Gamblers Make Millions From Lottery Loophole
Professional gamblers have discovered a loophole in a Massachusetts scratch-off lottery game that allowed them to make big bucks before getting found out.
The gambling pros, who included computer scientists from MIT and Northeastern University, figured out that they can reap large profits if they bought more than $100,000 worth of Cash WinFall tickets at certain times of the year when prizes are four to 10 times larger than normal, the Boston Globe reported.
Those high-profit times, called “rolldown weeks,’’ occur when the Cash WinFall jackpot grows to roughly $2 million and no ticket wins the jackpot by matching six randomly chosen numbers. They would monopolize lottery machines at about 12 stores in the days leading up to a rolldown, buy as many tickets as possible, and take advantage of the increased possibility of winning.
The top five groups and individuals playing Cash WinFall collectively won $1 million to $6 million in profits each year during rolldowns, according to Mohan Srivastava. Srivastava is a Canadian statistician who gained international recognition through a feature article in Wired Magazine this year for discovering a flaw in a Canadian scratch-off game that allowed him to know which ones were winners before buying them.
The professional gamblers did not break any laws, but they did cause the Massachusetts lottery officials to put a cap on the number of Cash WinFall tickets vendors can sell in a certain period of time. With the new laws, the gamblers would still be able to use their strategy, but they’d also have to go to many more vendors.
The Boston Globe also reported that regular players of the game felt cheated by the news of the loophole. The huge profits at certain times of year through large purchases of tickets means the winnings are built on the backs of losing tickets bought by those regular players. In other words, you do not really win unless you spend $100,000.
“I’ve suspected right along that this type of betting was occurring,’’ said Cash Winfall player Peter McPhail told The Globe. “Trust me, small-time players always need divine intervention!’’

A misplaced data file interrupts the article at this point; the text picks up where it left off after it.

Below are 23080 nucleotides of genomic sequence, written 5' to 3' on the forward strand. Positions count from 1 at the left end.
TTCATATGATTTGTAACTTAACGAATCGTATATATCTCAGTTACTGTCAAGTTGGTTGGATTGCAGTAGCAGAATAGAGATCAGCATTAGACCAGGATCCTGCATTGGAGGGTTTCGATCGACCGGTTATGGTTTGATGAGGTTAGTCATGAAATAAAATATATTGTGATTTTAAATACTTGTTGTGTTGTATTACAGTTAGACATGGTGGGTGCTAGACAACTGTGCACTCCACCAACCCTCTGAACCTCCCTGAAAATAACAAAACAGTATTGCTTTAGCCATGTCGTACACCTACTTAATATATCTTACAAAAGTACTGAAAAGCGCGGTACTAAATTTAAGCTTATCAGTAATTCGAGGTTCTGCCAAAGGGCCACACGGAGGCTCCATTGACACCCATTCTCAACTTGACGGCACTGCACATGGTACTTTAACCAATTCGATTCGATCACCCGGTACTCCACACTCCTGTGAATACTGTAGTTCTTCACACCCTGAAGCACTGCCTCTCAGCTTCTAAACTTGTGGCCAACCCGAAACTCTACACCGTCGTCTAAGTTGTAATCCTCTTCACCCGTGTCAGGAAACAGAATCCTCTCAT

Politicians hope that sentiment does not spread, since many cities and towns benefit from aid created by the lottery.
“The integrity of the games is hugely important,’’ Senate Ways and Means Committee chairman Stephen Brewer, Democrat of Barre, said. “It’s very, very important, especially with the potentiality of [casino] gaming to make sure whatever we do, we do no harm.’’
How to Win the Lottery
However, despite politicians’ fears, the average lottery player has very little chance to compete against professional gambling companies able to spend vast sums of money to compete in the same game.
One of the gambling companies involved in the lottery scheme was GS Investments Strategies, LLC, an investment firm run by Gerald and Marjorie Selbee, that is also involved in real estate and other ventures. The Selbees, 73, have been exploiting the loophole since 2004, when a friend alerted them of the potential money-maker.
Selbee said he performed a risk assessment for large-scale investments in the game and found that he could make a profit if the game was played properly, the Daily Hampshire Gazette reported.
Selbee said he is just good with numbers and knows which questions to ask when it comes to deciding if a lottery game is worth playing.
He also knows how to play the game. The Selbee’s went so far as getting part-time jobs at convenience stores in order to buy tickets more efficiently. Both stores have had their lottery vendor licenses suspended.
"That's extremely unfair to them," Selbee told the Daily Hampshire Gazette. "(The state) is trying to penalize them for doing something they didn't do. We do not wish to cause anyone any trouble."
Selbee might be right. According to the lottery ticket investor, Selbee said the Lottery Commission observed them on at least eight occasions and had determined that no law was broken.
The Selbees’ GS Investments Strategies was also audited by the IRS twice – again, no crime was committed.
Selbee said his firm documented every transaction and paid every applicable tax.
It is estimated that the Selbees have made as much as $5 million dollars profit “playing” the Cash WinFall game.